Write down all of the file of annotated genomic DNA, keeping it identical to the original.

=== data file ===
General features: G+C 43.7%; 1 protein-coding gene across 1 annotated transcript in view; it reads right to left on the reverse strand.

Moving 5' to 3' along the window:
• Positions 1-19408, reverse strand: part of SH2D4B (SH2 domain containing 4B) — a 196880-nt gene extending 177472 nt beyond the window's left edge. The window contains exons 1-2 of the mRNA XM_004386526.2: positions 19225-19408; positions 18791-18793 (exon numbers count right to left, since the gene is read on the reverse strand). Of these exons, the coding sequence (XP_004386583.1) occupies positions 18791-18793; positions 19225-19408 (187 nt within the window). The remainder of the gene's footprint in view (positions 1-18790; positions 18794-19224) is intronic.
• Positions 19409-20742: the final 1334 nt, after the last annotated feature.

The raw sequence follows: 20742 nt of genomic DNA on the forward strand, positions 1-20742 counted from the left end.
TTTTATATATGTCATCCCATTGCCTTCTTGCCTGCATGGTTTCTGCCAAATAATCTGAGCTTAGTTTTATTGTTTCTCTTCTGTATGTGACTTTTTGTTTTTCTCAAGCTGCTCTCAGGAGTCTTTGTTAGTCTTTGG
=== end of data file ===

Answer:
General features: G+C 43.7%; 1 protein-coding gene across 1 annotated transcript in view; it reads right to left on the reverse strand.

Moving 5' to 3' along the window:
• Positions 1-19408, reverse strand: part of SH2D4B (SH2 domain containing 4B) — a 196880-nt gene extending 177472 nt beyond the window's left edge. The window contains exons 1-2 of the mRNA XM_004386526.2: positions 19225-19408; positions 18791-18793 (exon numbers count right to left, since the gene is read on the reverse strand). Of these exons, the coding sequence (XP_004386583.1) occupies positions 18791-18793; positions 19225-19408 (187 nt within the window). The remainder of the gene's footprint in view (positions 1-18790; positions 18794-19224) is intronic.
• Positions 19409-20742: the final 1334 nt, after the last annotated feature.

The raw sequence follows: 20742 nt of genomic DNA on the forward strand, positions 1-20742 counted from the left end.
TTTTATATATGTCATCCCATTGCCTTCTTGCCTGCATGGTTTCTGCCAAATAATCTGAGCTTAGTTTTATTGTTTCTCTTCTGTATGTGACTTTTTGTTTTTCTCAAGCTGCTCTCAGGAGTCTTTGTTAGTCTTTGG